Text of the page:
Current situation

Winter and spring see lots of controlled burns in Oregon to eliminate piles of woody debris left over after logging or thinning. Embers buried in the ashes of these pile burns can sometimes reignite even days after a fire appears to be out, especially if winds blow away ashy debris. The same winds can then fan smoldering embers back to life. That's why it's a good idea to keep checking old pile burns to ensure no hot spots have rekindled.

Thursday, July 3, 2014

Forestry’s West Lane, South Cascade districts advise fire caution over Fourth

July 3, 2014                                                     
Greg Wagenblast, 541-726-3588,
Link Smith, 541-935-2283,

Hot, dry weather has arrived, and the Department of Forestry asks Oregonians to be mindful of the wildfire risk over the Fourth of July weekend.

“If you’re going camping, check with the landowner to learn whether campfires are permitted,” South Cascade District Forester Greg Wagenblast said.

In areas where campfires are allowed, take precautions to ensure the fire doesn’t escape to become a wildfire. The Keep Oregon Green Association lists helpful tips for a safe campfire at:

Fireworks have no place in the forest and should be left at home. This time of year the woods are an abundant fuel bed of grass, trees and shrubs that can be ignited by the sparks and flames from even legally sold fireworks.

Residents of Lane and Linn counties are reminded that backyard burning is banned for the season.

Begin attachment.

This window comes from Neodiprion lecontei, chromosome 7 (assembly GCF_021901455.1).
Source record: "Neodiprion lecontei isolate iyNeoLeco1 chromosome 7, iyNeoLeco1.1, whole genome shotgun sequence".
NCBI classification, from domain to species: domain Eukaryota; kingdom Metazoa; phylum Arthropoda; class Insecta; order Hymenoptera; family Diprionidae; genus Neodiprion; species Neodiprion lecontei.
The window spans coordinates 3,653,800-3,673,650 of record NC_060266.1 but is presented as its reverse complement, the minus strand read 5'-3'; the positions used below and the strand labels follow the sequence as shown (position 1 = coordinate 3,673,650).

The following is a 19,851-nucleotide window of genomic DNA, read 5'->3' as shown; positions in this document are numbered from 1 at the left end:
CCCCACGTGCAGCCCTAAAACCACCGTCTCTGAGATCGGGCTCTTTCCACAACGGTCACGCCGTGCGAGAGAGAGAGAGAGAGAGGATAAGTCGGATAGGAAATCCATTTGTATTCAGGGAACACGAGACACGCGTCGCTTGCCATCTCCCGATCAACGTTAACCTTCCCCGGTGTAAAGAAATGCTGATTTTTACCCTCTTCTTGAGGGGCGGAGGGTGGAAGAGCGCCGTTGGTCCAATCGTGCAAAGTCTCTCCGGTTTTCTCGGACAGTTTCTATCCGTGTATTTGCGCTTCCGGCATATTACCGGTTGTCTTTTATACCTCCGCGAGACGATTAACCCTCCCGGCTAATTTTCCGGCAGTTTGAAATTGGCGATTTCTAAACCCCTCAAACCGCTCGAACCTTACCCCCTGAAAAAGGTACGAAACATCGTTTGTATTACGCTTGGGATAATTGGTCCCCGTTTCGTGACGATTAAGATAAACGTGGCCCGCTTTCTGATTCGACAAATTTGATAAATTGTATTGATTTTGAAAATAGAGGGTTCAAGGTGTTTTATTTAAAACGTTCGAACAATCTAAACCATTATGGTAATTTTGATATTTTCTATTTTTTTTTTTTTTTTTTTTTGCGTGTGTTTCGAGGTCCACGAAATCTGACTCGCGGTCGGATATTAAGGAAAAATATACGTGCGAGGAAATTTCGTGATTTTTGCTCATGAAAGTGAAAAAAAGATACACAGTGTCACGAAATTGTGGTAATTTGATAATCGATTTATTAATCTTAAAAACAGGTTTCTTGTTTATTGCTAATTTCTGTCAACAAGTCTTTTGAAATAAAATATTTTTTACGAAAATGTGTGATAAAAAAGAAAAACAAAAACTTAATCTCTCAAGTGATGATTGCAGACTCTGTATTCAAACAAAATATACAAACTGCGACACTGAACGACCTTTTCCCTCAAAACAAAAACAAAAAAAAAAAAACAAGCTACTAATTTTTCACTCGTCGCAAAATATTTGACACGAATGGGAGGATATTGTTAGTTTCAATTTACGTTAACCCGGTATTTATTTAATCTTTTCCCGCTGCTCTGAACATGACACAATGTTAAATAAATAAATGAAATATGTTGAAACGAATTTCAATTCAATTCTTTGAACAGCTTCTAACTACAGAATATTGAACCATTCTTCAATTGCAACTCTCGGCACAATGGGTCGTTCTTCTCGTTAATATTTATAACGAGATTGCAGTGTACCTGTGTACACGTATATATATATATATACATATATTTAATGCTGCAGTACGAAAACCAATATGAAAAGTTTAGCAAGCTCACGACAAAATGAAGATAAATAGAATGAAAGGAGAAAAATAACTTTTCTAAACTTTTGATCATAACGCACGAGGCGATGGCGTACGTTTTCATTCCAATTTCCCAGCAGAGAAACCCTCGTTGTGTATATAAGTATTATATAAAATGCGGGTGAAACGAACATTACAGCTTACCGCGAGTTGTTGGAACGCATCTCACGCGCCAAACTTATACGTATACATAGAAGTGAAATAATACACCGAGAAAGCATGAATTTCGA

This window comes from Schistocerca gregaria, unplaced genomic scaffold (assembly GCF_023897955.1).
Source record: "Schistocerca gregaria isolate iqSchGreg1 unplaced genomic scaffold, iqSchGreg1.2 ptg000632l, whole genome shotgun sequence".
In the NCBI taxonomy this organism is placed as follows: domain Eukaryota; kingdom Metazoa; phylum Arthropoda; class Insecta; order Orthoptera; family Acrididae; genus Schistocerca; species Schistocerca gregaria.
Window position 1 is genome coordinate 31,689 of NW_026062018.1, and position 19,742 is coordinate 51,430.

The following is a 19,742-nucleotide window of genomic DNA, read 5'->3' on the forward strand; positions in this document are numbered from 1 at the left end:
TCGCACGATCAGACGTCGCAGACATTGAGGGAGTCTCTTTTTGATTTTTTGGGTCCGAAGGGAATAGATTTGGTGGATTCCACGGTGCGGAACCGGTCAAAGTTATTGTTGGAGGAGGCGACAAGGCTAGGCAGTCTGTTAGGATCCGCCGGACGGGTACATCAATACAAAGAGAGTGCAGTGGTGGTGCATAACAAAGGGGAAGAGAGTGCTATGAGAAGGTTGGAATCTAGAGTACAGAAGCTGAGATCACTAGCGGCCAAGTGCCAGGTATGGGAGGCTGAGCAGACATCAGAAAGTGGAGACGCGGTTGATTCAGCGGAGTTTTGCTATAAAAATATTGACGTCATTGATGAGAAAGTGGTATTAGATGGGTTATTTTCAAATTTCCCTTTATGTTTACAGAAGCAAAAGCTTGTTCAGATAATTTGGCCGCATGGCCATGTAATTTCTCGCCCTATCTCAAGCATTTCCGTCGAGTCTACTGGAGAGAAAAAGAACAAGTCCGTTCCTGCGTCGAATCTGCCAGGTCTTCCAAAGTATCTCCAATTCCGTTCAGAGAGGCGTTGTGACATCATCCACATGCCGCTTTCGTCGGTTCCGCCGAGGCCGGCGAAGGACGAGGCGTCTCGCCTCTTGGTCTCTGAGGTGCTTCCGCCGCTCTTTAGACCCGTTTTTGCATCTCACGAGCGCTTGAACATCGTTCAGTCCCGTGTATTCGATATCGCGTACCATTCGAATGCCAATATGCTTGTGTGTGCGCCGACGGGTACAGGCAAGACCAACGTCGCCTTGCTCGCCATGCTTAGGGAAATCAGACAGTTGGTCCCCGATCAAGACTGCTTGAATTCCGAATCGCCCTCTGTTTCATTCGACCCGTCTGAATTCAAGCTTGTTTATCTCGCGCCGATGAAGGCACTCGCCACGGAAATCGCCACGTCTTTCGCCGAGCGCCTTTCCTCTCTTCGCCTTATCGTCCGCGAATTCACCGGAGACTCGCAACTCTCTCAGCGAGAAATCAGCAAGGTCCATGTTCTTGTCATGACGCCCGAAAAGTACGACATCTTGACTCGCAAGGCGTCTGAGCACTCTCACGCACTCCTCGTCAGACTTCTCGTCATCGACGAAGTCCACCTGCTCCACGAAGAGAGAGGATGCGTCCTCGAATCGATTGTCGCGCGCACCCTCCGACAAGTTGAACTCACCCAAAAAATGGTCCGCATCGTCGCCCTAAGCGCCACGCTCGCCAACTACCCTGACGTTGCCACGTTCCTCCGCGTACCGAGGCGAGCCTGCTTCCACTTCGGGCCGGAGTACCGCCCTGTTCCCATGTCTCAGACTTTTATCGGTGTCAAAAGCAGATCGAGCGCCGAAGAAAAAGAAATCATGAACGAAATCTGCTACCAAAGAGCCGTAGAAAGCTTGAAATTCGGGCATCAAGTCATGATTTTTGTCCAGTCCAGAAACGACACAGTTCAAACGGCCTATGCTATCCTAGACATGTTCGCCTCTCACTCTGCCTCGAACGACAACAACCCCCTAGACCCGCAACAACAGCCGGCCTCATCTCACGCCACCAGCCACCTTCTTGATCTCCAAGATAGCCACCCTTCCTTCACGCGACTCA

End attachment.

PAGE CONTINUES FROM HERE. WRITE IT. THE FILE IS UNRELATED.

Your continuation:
Oregon law now prohibits the use of exploding targets, tracer ammunition and sky lanterns in the forest during wildfire season.

“We ask people to exercise caution as they recreate this holiday weekend,” he said. “Fire season is just ramping up in the region, and we likely have a long one ahead of us.”


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Comments and questions

The purpose of this blog is to provide breaking news about wildfire activity on the forestlands protected by the Oregon Department of Forestry. We invite you to post questions or comments you have about current wildfires. Please keep your posts civil and free of profanity. You are also welcome to contact us by email at:

Current wildfire info

Cool, wet weather in the winter of 2016-17 ended Oregon's long drought and left a thick mountain snowpack. It didn't take long for that to melt and vegetation to dry out due to a series of heatwaves and a prolonged stretch of dry weather over the summer. As forest fuels dried, fires started and spread, many from lands adjacent to those protected by ODF, such as the Chetco Bar Fire in Curry County. That one fire accounted for 46% of the 47,537 acres of land protected by ODF which burned in 2017. Of fires originating on ODF-protected land, 95% were put out at less than 10 acres.

What we do

Protection jurisdiction

The Oregon Dept. of Forestry protects 16 million acres of private and public forestlands from wildfire. This includes all private forestlands in Oregon as well as state and local government-owned forests, along with 2.8 million acres of federal Bureau of Land Management lands in the western part of the state. In total there are about 30.4 million acres of forest in Oregon.

Fire suppression policy

The department fights fire aggressively, seeking to put out most fires at 10 acres or smaller. This approach minimizes damage to the timber resource and fish and wildlife habitat, and protects lives and property. It also saves money. While suppressing large fires can cost millions of dollars, economic and environmental damage from wildfires can be many times greater.


About Me

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Oregon Dept. of Forestry's public information officers in Salem, Ore., maintain this blog. During the wildfire season, we spend much of our time reporting on fires and firefighting to news media and the public.